Mother and Baby

Perineal Care: Massaging The Perineum In Preparation For Birth

Perineal Care: Massaging The Perineum In Preparation For Birth

If you’re wondering how your baby going to get out of there, it’s time to help your body prepare for the experience with perineal massages.

It’s no spa treatment, but perineal massage in pregnancy can really help you when it comes to giving birth and also helps avoid complications and tears.

You’ve probably heard a whole load of conflicting thoughts on the topic of perineal massages – it isn’t for everyone – and involves “kneeding” the delicate area between your vagina and anus which isn’t exactly going to land in your list of top 10 things to do. However, just like with any pre-birth preparation, there is a good reason why medical experts advise that perineal massages are a good idea in the latter stage of labour.

What is the perineum?

Don’t worry if you have no idea where your perineum is – it’s one of those areas of your body that you are unlikely to introduce yourself to until you’re pregnant. 

‘Your perineum area is made up of soft, fleshy tissues,’ explains Annabel Hargrave, Yogabirth teacher. ‘These tissues surround the vaginal opening and the area between the vagina and rectum.’

Why massage the perineum?

You should start to massage the area during the last four to six weeks of pregnancy. It will help stretch you and lessen the chance of tearing during birth. Getting used to these sensations of pressure and stretching will help you relax when you’re in labour.

‘It can reduce trauma to the perineum in the second stage of labour and reduce the risk of tearing or an episiotomy,’ explains Annabel. Massaging the perineum also gets you in touch with the area where the baby will come out.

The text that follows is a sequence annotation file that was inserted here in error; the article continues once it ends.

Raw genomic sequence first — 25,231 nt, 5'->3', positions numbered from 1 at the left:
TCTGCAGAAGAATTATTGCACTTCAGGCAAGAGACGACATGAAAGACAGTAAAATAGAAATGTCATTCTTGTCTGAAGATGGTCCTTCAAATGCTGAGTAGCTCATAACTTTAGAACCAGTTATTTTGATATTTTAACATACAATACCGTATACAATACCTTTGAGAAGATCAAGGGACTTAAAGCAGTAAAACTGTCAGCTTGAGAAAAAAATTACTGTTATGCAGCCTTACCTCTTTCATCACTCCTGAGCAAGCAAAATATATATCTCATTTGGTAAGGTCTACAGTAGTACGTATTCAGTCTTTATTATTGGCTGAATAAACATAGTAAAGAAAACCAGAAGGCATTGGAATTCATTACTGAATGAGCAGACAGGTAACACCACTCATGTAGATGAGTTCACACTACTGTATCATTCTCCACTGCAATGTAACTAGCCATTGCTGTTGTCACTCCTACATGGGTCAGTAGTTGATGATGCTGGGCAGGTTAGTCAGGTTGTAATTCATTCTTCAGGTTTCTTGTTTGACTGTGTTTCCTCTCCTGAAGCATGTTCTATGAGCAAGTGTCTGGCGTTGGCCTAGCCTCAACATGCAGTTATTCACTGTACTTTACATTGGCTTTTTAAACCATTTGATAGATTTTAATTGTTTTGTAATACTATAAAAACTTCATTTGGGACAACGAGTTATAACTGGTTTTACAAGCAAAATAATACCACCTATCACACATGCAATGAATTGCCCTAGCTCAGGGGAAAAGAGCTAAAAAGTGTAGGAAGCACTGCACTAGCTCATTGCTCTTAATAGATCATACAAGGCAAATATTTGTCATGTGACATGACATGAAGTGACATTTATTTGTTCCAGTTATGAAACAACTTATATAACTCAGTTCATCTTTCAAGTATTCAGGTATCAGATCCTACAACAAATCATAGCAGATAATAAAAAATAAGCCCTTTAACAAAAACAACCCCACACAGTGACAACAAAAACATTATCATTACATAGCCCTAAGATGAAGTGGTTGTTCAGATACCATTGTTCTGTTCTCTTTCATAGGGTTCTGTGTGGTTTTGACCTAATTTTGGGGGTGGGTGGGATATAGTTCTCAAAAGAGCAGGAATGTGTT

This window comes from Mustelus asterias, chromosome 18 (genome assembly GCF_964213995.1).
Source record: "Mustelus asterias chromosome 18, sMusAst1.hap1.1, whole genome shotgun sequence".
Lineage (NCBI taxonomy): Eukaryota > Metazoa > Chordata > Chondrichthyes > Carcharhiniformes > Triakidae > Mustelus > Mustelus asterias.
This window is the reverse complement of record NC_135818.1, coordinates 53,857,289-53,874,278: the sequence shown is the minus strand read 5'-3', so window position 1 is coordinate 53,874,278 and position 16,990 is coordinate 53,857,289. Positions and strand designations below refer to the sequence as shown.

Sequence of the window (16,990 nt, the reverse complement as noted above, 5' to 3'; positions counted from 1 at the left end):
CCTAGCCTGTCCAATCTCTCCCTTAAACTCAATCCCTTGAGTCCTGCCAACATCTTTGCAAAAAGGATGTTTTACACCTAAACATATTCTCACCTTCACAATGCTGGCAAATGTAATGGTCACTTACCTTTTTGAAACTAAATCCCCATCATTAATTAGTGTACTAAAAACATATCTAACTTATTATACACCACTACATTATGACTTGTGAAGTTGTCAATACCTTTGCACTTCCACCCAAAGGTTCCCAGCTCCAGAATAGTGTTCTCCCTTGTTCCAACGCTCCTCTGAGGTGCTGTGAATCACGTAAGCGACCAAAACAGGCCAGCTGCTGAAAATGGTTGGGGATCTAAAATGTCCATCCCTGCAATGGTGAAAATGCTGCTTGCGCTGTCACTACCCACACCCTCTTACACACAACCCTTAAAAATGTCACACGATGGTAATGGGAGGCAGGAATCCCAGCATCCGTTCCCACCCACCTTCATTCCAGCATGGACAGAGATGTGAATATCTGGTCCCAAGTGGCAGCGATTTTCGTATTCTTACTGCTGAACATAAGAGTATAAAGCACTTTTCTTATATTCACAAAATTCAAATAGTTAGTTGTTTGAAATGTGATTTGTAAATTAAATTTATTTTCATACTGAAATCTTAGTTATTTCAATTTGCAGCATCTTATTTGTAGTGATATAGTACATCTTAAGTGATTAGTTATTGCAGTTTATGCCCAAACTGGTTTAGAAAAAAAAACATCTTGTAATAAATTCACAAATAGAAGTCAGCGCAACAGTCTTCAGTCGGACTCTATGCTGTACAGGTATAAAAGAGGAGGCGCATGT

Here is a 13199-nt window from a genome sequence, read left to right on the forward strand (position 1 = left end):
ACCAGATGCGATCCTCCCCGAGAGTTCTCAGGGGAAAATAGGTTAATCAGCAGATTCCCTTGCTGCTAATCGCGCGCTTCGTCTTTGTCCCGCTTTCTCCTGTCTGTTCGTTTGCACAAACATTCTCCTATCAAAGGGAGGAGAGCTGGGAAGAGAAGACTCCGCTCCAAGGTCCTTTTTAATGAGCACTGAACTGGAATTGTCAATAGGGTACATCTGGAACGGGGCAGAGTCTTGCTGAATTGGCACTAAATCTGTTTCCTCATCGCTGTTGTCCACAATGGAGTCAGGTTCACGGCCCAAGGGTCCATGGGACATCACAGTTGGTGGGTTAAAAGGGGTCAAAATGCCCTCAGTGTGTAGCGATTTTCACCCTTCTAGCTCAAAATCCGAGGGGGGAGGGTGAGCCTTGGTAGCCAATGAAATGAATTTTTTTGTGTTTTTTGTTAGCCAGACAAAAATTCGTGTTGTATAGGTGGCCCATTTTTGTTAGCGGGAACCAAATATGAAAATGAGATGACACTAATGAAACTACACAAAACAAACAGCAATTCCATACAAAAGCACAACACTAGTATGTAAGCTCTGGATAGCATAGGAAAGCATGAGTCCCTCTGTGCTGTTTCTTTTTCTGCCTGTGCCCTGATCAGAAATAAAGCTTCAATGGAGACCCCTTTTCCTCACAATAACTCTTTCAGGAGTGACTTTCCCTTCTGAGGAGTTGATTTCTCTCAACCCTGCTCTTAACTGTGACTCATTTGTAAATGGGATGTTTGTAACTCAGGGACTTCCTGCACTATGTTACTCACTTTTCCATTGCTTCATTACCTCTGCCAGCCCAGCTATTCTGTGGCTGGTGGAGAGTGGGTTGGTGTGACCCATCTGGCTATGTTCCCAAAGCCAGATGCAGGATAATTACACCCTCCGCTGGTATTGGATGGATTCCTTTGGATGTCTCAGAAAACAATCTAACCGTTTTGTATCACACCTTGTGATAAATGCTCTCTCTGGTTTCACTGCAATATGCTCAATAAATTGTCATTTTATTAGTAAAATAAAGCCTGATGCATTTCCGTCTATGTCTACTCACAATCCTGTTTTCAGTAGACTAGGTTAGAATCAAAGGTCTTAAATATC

Getting ready

Make sure you’ve gone to the loo so your bladder is empty and have a warm bath to relax yourself and the perineal area.

‘First of all, wash your hands well,’ says Annabel. ‘Have a plain organic perineum massage oil on hand, to help you out.’

Massaging the perineum yourself

The first few times you may want to use a mirror to help you out as it can be tricky locating the right spot.

‘Find a comfortable position – lying on your side and taking your hand behind to reach your perineum is one option or try a half squat position or standing with a foot up on the side of the bath,’ says Annabel.

‘Using some oil on your index and middle fingers, insert them in the rear of your vagina and work gently from side to side. Apply some pressure to stretch the area a little.’ The area will become a little numb but continue massaging for three to four minutes.

Let your partner massage your perineum

If you don’t mind, it can be easier for your partner to massage the area for you – but he will need to go places he (perhaps) hasn’t been before.

‘After washing his hands, he should massage some lubricant into the area and insert either thumbs or index fingers shallowly into your vagina while gently pressing down and to the sides,’ says Annabel. ‘The massage action can be done from side to side.’

Whether you or your partner is doing the massage, avoid the urethral area because of potential infection.

The difference it will make

The first few times you do the massage it will feel tight but – just like with any form or stretching – you should start to notice an increase in flexibility after about a week.

‘As the perineum becomes more elastic more fingers can be inserted,’ advises Annabel. 

Try practicing your relaxation and breathing techniques at the same time to help your labour go as smoothly – and painlessly – as possible. 

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